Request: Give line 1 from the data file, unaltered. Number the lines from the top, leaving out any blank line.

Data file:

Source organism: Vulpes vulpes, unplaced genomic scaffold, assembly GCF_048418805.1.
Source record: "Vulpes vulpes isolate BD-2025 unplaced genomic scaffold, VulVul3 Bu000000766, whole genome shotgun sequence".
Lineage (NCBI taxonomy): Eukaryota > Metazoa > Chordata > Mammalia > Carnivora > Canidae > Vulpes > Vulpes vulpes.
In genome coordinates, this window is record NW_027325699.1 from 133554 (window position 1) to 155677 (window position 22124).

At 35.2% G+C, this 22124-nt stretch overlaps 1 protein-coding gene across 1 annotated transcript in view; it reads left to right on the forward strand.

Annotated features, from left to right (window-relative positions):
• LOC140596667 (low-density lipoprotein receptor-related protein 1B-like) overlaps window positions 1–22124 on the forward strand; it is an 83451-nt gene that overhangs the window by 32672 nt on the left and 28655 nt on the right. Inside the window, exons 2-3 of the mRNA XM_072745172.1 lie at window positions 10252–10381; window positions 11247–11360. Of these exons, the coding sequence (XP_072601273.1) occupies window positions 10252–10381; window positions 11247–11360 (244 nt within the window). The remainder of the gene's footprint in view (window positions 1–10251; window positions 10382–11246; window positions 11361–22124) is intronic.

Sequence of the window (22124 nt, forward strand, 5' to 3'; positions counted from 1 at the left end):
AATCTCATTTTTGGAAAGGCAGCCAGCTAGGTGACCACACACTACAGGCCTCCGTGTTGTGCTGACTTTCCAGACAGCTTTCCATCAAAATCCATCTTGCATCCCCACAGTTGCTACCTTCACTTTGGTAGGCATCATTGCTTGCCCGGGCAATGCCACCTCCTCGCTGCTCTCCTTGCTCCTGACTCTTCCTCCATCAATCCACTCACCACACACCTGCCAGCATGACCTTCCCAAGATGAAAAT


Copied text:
Source organism: Vulpes vulpes, unplaced genomic scaffold, assembly GCF_048418805.1.